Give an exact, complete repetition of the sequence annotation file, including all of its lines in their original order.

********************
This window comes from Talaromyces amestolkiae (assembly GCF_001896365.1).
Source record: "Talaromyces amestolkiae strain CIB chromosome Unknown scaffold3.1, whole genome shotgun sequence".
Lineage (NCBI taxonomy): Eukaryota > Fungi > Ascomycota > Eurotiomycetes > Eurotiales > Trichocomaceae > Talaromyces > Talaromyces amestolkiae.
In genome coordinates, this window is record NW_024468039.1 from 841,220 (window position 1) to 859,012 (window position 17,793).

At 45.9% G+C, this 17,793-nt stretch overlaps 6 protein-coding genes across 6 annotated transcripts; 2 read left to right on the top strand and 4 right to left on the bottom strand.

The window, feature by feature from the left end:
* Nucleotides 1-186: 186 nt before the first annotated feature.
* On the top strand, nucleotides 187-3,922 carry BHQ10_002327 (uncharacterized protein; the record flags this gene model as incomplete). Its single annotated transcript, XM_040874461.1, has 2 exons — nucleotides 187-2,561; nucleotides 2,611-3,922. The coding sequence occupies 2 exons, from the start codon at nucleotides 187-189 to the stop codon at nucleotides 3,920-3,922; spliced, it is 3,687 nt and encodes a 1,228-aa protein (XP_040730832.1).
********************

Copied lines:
This window comes from Talaromyces amestolkiae (assembly GCF_001896365.1).
Source record: "Talaromyces amestolkiae strain CIB chromosome Unknown scaffold3.1, whole genome shotgun sequence".
Lineage (NCBI taxonomy): Eukaryota > Fungi > Ascomycota > Eurotiomycetes > Eurotiales > Trichocomaceae > Talaromyces > Talaromyces amestolkiae.
In genome coordinates, this window is record NW_024468039.1 from 841,220 (window position 1) to 859,012 (window position 17,793).

At 45.9% G+C, this 17,793-nt stretch overlaps 6 protein-coding genes across 6 annotated transcripts; 2 read left to right on the top strand and 4 right to left on the bottom strand.

The window, feature by feature from the left end:
* Nucleotides 1-186: 186 nt before the first annotated feature.
* On the top strand, nucleotides 187-3,922 carry BHQ10_002327 (uncharacterized protein; the record flags this gene model as incomplete). Its single annotated transcript, XM_040874461.1, has 2 exons — nucleotides 187-2,561; nucleotides 2,611-3,922. The coding sequence occupies 2 exons, from the start codon at nucleotides 187-189 to the stop codon at nucleotides 3,920-3,922; spliced, it is 3,687 nt and encodes a 1,228-aa protein (XP_040730832.1).